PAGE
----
# Grid logic

Paradigm(s) | Constraint solving |
---|---|

Designed by | User:Hakerh400 |

Appeared in | 2024 |

Computational class | Bounded storage machine |

Major implementations | Implemented |

File extension(s) | `.txt` |

**Grid logic** is an esolang invented by User:Hakerh400 in 2024.

## Overview

Source code consists of a rectangular grid of squares (tiles). Each tile contains at most one of the following 5 entities:

Entities can be rotated (4 different rotations for the leftmost three of them, 2 different rotations for the remaining two entities).

The interpreter tries to color each tile in the grid with red or blue. Each entity imposes constraints regarding the color of its tile. Here are the constraints (assuming they are rotated like on the image above):

- The first (leftmost) entity from the image must have the same color as the entity below
- The second entity from the image must have the same color as the entity two tiles below
- The third entity must have the opposite color of the entity below
- The fourth entity must be blue iff both the entities above and below it are blue
- The fifth entity must be red iff both the entities above and below it are red

The grid is toroidal, meaning that it wraps around (both horizontally and vertically). For example, if there is V in the top left corner, it will have the same color as the tile in the bottom left corner.

The output is either a properly colored grid, or an indication that the grid cannot be colored according to the rules. If there are multiple solutions, the interpreter is free to choose one of them.

## Examples

### Example 1

In this example a 3x3 grid is used. This image depicts the unique solution. The tile below T must be the same color as the tile on the left of T, and it must be different from T. If we assume that T is red, then the tile on the left of T must also be red, but it breaks the fourth entity rule. Therefore, T must be blue, and the two tiles on the left of T must be red.

### Example 2

This is similar to *Example 1*, but demonstrates the use of the second type of entities.

### Example 3

This grid has no solution. The T in the top row forces the top left corner to be red. The T in the bottom row forces the bottom left corner to be blue. But the entities in those two corners must have the same color.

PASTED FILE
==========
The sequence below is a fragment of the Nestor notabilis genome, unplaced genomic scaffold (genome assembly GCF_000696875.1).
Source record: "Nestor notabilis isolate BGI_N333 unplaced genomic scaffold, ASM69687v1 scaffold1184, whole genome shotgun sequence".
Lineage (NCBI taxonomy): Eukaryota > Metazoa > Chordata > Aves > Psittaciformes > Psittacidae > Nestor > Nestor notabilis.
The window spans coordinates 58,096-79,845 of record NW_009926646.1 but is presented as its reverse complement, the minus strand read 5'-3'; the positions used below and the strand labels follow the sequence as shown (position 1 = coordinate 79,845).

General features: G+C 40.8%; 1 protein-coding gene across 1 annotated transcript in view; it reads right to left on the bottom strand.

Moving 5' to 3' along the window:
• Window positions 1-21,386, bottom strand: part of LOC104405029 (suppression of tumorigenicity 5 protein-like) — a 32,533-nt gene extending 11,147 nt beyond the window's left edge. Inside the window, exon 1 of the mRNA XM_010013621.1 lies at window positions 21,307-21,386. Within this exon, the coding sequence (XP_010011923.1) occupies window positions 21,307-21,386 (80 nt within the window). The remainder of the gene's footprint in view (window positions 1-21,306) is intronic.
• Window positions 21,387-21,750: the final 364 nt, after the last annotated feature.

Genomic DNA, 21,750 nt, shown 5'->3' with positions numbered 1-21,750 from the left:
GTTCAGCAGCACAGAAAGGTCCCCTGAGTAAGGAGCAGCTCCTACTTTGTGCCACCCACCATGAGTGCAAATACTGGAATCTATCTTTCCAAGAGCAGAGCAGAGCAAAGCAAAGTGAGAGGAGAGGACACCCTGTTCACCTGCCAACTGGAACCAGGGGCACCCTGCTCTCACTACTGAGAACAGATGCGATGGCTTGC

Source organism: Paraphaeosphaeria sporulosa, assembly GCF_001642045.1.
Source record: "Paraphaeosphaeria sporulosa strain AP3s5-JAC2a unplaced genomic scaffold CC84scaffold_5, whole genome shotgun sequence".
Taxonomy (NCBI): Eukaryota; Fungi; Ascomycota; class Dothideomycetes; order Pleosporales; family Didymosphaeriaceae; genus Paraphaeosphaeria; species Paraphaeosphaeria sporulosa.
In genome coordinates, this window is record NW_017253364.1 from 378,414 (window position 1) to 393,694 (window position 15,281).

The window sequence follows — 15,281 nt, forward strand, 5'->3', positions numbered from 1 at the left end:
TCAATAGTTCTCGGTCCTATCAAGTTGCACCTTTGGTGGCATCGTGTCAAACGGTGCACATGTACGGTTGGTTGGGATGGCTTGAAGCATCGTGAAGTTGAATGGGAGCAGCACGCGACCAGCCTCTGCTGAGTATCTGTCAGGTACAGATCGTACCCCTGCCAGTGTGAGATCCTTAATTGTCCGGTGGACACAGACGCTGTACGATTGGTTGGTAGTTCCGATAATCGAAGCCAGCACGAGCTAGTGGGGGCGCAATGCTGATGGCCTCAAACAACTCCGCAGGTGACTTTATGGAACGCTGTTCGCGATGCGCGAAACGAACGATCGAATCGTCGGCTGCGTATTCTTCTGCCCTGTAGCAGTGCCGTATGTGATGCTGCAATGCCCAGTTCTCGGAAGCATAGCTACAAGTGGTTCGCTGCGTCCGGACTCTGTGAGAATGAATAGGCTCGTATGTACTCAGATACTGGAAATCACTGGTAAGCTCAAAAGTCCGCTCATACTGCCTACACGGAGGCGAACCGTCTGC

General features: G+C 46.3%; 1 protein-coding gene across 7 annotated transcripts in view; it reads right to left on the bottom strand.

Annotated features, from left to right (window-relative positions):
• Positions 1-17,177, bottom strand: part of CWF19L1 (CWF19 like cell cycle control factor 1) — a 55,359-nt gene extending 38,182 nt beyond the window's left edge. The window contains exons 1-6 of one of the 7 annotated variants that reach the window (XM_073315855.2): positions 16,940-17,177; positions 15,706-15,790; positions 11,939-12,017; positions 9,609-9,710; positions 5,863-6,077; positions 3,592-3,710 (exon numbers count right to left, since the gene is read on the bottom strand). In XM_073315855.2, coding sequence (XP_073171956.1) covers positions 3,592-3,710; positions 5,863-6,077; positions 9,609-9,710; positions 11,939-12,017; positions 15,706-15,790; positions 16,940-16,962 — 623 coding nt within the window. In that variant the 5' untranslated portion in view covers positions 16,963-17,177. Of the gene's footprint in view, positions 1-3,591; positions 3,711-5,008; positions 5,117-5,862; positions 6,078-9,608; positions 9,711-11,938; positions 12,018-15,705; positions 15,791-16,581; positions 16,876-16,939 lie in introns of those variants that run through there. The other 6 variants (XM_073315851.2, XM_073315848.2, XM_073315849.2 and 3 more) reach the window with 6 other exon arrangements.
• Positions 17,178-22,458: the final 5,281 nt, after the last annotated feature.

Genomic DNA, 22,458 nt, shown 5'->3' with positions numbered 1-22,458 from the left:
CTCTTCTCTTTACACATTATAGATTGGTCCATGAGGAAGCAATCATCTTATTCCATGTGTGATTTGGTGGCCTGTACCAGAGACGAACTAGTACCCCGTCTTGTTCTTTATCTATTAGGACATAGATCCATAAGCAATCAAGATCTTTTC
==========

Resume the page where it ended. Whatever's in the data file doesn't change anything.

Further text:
### Example 4

### Example 5

### Example 6

This has no solution because there is a T above a V (in the leftmost column).

### Example 7

This also has no solution, but it is more complicated to prove.

### Example 8

This has no solution because of the rightmost entity in the third row. Removing this entity makes the grid solvable, as can be seen in *Example 9*.

### Example 9

The same grid from *Example 8*, but without the problematic entity.

### Example 10

### Example 11

### Example 12

No solution.

### Example 13

### Example 14

### Example 15

The smallest grid size is 1x1 (width and height must be nonnegative integers). Every entity except T, when placed in the 1x1 grid, makes exactly two possible solutions. T makes the grid unsolvable because it wraps around and asserts that its own tile color must be different from itself. See also *Example 38*.

### Example 16

This has exactly two solutions, the other solution being the inverted colors. See *Example 39*.

### Example 17

Any colors can be assigned to the tiles. So 4 solutions in total.

### Example 18

### Example 19

### Example 20

No solution because of the 2x2 square in the bottom left corner. See *Example 39*.

### Example 21

### Example 22

### Example 23

### Example 24

### Example 25

### Example 26

### Example 27

No solution because of the upside-down V and upside-down T (decond column from the right).

### Example 28

Interpreter is free to choose any valid solution. In this case, the solver decided to color the bottom right corner blue, but there is also a solution in which the bottom right corner is red (although other tiles must change their color).

### Example 29

### Example 30

### Example 31

No solution because of T above V, but in this case they wrap around (second column from the left).

### Example 32

### Example 33

### Example 34

### Example 35

### Example 36

### Example 37

### Example 38

It wraps around two times, effectively asserting that it has the same color as itself. This has two solutions. See also *Example 15*.

### Example 39

Similar to *Example 16* and *Example 20*. Unlike in *Example 20*, this one has a solution.

### Example 40

A large example.

## Complexity class

The interpreter is NP-complete.

## Implementation

- Implementation (also requires this)